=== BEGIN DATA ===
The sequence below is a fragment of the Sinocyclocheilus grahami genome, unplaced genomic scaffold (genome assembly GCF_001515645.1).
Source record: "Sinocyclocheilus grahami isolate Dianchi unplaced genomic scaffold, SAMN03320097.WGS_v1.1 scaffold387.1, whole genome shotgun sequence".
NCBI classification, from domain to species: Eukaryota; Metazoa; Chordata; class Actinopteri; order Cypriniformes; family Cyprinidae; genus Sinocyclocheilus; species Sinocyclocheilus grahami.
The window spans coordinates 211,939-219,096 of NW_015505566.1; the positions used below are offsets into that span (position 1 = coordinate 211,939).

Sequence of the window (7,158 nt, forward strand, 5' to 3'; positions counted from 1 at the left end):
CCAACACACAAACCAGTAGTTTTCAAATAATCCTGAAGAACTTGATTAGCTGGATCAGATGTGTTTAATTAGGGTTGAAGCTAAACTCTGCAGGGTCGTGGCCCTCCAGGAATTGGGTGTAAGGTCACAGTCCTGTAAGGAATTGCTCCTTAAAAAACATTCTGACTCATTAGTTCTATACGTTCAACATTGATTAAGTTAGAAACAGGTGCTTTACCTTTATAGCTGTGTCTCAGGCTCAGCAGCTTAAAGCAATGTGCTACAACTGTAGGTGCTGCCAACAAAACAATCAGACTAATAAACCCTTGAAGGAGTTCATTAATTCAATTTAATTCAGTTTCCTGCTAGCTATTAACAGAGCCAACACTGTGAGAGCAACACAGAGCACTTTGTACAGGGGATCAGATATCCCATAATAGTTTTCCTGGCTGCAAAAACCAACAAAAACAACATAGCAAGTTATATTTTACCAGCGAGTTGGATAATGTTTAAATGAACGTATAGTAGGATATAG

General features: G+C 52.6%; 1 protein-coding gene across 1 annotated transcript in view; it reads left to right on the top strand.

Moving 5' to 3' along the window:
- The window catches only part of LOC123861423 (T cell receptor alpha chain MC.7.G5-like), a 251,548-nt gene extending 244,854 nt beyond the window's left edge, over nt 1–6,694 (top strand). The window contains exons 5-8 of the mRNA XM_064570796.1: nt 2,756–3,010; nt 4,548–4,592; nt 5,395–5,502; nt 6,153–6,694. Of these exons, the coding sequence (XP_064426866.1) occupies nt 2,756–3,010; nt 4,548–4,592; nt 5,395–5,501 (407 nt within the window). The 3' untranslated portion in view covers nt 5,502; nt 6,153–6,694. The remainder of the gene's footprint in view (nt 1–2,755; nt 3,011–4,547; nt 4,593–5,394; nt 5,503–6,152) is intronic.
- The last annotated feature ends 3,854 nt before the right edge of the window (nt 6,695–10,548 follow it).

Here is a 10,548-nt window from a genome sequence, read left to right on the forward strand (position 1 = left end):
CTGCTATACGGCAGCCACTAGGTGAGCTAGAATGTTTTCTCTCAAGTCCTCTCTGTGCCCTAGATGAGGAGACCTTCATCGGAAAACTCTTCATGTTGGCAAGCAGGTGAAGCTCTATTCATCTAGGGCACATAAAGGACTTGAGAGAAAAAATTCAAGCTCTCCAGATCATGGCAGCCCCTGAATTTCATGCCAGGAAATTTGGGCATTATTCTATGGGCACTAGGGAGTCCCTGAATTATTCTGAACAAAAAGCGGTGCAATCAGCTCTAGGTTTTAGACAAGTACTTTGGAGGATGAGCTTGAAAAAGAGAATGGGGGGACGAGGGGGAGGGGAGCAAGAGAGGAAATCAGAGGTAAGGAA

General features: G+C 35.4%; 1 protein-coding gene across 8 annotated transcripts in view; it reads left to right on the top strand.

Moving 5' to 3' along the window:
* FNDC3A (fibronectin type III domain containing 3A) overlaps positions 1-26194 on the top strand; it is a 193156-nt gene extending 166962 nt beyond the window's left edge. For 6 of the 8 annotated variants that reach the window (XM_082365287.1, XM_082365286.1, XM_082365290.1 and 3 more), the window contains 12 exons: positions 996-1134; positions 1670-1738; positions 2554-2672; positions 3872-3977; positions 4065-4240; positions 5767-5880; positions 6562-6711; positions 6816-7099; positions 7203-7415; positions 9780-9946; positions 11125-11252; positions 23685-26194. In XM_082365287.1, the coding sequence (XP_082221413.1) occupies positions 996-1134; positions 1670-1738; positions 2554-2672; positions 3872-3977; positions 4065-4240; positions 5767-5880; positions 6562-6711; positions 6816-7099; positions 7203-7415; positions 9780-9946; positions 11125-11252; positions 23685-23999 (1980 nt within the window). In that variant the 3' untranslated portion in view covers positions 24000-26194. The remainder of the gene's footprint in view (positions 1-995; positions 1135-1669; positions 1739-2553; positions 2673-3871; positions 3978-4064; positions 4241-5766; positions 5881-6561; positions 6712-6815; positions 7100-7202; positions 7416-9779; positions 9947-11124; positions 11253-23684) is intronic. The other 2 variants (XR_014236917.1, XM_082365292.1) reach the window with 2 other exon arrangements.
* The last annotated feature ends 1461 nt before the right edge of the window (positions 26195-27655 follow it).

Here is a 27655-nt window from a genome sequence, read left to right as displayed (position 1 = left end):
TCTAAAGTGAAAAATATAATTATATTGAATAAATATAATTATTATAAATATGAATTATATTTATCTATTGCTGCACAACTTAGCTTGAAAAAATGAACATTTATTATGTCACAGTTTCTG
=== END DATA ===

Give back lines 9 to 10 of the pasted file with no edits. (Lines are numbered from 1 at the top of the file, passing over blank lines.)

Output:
- The window catches only part of LOC123861423 (T cell receptor alpha chain MC.7.G5-like), a 251,548-nt gene extending 244,854 nt beyond the window's left edge, over nt 1–6,694 (top strand). The window contains exons 5-8 of the mRNA XM_064570796.1: nt 2,756–3,010; nt 4,548–4,592; nt 5,395–5,502; nt 6,153–6,694. Of these exons, the coding sequence (XP_064426866.1) occupies nt 2,756–3,010; nt 4,548–4,592; nt 5,395–5,501 (407 nt within the window). The 3' untranslated portion in view covers nt 5,502; nt 6,153–6,694. The remainder of the gene's footprint in view (nt 1–2,755; nt 3,011–4,547; nt 4,593–5,394; nt 5,503–6,152) is intronic.
- The last annotated feature ends 3,854 nt before the right edge of the window (nt 6,695–10,548 follow it).